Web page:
Sheldon Horowitz begins.
We met Sheldon Horowitz, the 82-year-old American Jew living in Norway and struggling to adapt to the European ways, in Derek B. Miller's highly esteemed debut, Norwegian by Night, a novel that won the illustrious CWA Blood Dagger Award in 2013. In this book we witnessed Sheldon's frantic attempts to save a young immigrant kid from his murderous persecutors despite his old age and ailing health. His high moral stand and distinctive sensitivity allowing him to form a special kind of bond with the foreign kid made him one of the most sympathetic protagonists in the genre while his personal history, which is revealed gradually through the course of the novel, deemed him a humanlike character who bravely fights the demons of his past. Miller's magical pen weaved an exciting story, written in a prose of sublime beauty only comparable to that of the greatest contemporary American fiction writers.
In How to Find Your Way in the Dark, the author transports the reader back in time in order to narrate Sheldon's journey towards adulthood and the events that formed his personality. It's a tragicomedy in three parts in which the reader gets the opportunity to trace the beginnings of the beloved character through the tough years of the Interwar period and the Second World War. As a Jew living in the U.S., Sheldon and his family always had to be vigilant as the rise of Anti-Semitism all over the world influenced their lives and made them wary against the gentiles. All the main characters in the novel are Jews and thus subjects of racial prejudice and mistreatment.
The rich text is further embellished with many references to the socio-political context of the time, providing valuable information about the politics of discrimination against the Jewish population both in Europe and America. There are plenty of dialogues where the voice of the oppressed is raised, especially through Abe's character, and we can take a glimpse into the minds of the protagonists who realize that they will have to survive in a hostile world and the only way out is to take their lives into their own hands. Sheldon, Lenny, Abe, and Mirabelle are all vigorous characters who comprehend that apathy is their biggest enemy and their actions are driven by a dynamic, life-affirming disposition.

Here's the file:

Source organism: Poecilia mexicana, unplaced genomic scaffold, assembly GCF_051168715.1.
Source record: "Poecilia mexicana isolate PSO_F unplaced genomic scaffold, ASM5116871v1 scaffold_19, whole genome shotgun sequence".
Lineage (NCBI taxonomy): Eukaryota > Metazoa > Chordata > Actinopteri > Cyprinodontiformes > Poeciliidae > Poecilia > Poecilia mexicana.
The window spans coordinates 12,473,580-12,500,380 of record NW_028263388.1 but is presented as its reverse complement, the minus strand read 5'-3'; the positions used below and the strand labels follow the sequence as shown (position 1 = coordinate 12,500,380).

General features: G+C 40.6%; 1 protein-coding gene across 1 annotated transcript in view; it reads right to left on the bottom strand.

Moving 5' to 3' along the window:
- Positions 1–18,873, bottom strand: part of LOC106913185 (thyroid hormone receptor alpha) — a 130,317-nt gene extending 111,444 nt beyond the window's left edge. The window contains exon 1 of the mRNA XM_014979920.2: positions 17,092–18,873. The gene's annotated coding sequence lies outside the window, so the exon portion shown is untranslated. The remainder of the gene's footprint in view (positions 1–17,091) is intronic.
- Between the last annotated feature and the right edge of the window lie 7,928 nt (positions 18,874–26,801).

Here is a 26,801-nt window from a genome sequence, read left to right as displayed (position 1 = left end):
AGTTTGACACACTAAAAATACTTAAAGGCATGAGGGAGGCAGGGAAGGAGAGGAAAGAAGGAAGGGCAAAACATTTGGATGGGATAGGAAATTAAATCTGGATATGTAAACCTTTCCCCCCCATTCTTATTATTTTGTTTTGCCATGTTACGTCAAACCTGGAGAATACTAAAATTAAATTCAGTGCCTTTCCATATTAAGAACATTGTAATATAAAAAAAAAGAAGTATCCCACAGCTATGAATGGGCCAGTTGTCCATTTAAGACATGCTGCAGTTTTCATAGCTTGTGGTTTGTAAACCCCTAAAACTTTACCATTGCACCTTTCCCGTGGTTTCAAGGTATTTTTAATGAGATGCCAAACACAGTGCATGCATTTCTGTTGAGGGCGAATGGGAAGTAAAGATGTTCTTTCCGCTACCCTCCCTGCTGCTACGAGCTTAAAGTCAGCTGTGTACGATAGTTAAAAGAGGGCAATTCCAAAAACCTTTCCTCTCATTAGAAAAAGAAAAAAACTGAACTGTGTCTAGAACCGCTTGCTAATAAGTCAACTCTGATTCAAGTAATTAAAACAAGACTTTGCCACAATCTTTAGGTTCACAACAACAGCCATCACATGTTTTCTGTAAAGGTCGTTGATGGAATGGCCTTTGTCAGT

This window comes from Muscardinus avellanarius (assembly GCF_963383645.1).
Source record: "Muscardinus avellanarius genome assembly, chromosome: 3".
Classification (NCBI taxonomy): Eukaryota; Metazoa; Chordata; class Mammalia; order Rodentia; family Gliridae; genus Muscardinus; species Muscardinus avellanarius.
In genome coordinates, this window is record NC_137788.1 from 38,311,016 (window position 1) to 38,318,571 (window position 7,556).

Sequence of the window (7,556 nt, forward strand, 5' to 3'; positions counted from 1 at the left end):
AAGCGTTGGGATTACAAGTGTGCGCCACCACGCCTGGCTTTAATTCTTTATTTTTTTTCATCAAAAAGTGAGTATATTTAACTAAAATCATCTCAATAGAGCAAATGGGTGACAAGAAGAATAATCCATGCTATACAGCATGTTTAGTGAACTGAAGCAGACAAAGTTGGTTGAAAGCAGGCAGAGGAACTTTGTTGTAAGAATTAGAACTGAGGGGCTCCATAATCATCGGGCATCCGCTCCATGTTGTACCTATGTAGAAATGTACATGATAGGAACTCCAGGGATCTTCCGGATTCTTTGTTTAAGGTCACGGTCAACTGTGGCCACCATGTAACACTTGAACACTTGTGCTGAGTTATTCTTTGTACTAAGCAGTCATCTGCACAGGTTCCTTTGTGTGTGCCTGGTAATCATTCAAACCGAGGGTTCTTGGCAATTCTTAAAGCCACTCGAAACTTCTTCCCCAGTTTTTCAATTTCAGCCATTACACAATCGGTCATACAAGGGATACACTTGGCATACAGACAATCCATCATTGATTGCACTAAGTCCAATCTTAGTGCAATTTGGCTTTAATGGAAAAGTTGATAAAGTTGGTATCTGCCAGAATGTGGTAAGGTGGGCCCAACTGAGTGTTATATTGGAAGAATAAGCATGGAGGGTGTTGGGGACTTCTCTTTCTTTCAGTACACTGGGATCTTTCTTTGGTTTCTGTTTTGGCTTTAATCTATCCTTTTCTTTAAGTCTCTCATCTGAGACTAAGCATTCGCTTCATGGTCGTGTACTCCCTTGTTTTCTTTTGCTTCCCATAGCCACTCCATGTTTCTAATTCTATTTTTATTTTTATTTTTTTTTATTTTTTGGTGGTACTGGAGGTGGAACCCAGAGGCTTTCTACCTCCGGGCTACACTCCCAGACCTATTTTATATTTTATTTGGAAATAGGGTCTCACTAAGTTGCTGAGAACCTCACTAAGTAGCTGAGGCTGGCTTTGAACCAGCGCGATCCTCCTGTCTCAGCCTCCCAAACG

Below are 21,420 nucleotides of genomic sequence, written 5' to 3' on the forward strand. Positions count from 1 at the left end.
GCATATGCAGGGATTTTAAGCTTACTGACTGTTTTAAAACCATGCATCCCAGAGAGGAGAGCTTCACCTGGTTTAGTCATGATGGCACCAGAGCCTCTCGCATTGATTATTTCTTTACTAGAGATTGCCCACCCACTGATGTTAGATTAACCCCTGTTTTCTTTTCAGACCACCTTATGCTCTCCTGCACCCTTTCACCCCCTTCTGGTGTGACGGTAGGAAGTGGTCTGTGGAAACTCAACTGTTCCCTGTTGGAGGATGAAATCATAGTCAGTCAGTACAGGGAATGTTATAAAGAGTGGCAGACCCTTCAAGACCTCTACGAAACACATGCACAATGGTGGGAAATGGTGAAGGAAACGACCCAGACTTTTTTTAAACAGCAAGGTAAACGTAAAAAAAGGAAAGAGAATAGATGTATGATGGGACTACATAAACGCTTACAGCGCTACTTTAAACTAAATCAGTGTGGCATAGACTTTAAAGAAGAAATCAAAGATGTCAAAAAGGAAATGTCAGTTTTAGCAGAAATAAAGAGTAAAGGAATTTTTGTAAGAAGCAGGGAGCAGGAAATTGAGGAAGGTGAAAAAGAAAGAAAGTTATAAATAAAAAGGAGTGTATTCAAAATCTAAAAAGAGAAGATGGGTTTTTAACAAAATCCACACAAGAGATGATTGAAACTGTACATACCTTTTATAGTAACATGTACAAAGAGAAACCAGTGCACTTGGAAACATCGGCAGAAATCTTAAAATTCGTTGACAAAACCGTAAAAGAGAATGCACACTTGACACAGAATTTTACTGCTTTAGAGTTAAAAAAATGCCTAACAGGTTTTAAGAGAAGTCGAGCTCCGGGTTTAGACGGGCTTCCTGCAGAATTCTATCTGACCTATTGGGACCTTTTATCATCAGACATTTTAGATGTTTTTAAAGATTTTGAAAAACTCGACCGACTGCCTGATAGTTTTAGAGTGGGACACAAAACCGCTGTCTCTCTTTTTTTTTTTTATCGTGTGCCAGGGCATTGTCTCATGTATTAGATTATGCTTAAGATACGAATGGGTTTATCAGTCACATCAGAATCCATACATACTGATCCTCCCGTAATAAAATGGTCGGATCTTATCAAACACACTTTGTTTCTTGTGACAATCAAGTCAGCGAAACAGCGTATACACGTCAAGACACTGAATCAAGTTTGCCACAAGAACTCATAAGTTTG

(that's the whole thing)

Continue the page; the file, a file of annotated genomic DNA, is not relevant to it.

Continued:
The action begins in 1938 in New England with 12-year-old Sheldon travelling back home with his father, Joseph, after the one-year anniversary of his mother's tragic death in a fire at a movie theater. Joseph's car is bumped off the road by another truck, driven by a man with a mustache looking like a wiseguy. Joseph dies on the spot, but Sheldon manages to flee the scene almost unharmed. He is certain that this was no accident and that the man who drove them to the ditch did it deliberately. Scarred by the loss of both his parents in such a short period of time, little Sheldon swears to take revenge on the people responsible for his father's death. He quickly realizes that in order to do so, he will have to work methodically tracking down the people who can help him and extracting information from them.
After Joseph's death, Sheldon is sent to live with his uncle, Nate, and his two cousins, Abe and Mirabelle. Abe is six years his senior and his fiery attitude charms his little cousin who clings to him in order to learn more about life. Sheldon will embark on many adventures while living with Nate's family that refine his wits and make him ready to fulfil his initial purpose. After Abe's sudden departure, the protagonist will receive a clue concerning the identity of the man who killed his father a few months back. Then, it will be Sheldon alone who will have to end his mission and exact revenge for Joseph.
The story spans across nine whole years during which we observe how little Sheldon reaches maturity by overcoming hardships and facing many challenges. His brilliant intellect and unique intuition always help him to outsmart his opponents even if they are sinister-looking mafiosi and career criminals. His relationship with his cousins is outlined exceptionally by Miller whose skills in characterization reach a whole new level reminiscent of that of classical American writers such as Mark Twain and Ernest Hemingway. Readers who are familiar with Norwegian by Night will better grasp the ingenuity in the writing style while they will also have the chance to re-evaluate Sheldon's character under a whole new light. Of course, it's not strictly necessary to have read the author's previous work, but it would certainly add to the experience.
Derek B. Miller is evolving to one of the most prominent new American fiction authors and his novels are destined to enchant your heart and stir your mind. There is this bittersweet mood permeating How to Find Your Way in the Dark that emotionally touches the reader who keeps turning the pages, devouring every single word of this insightful book. It's a coming-of-age story like none else, featuring nothing derivative or superfluous. This is one of the novels that you read for the sheer pleasure of reading. A solid 5/5 stars.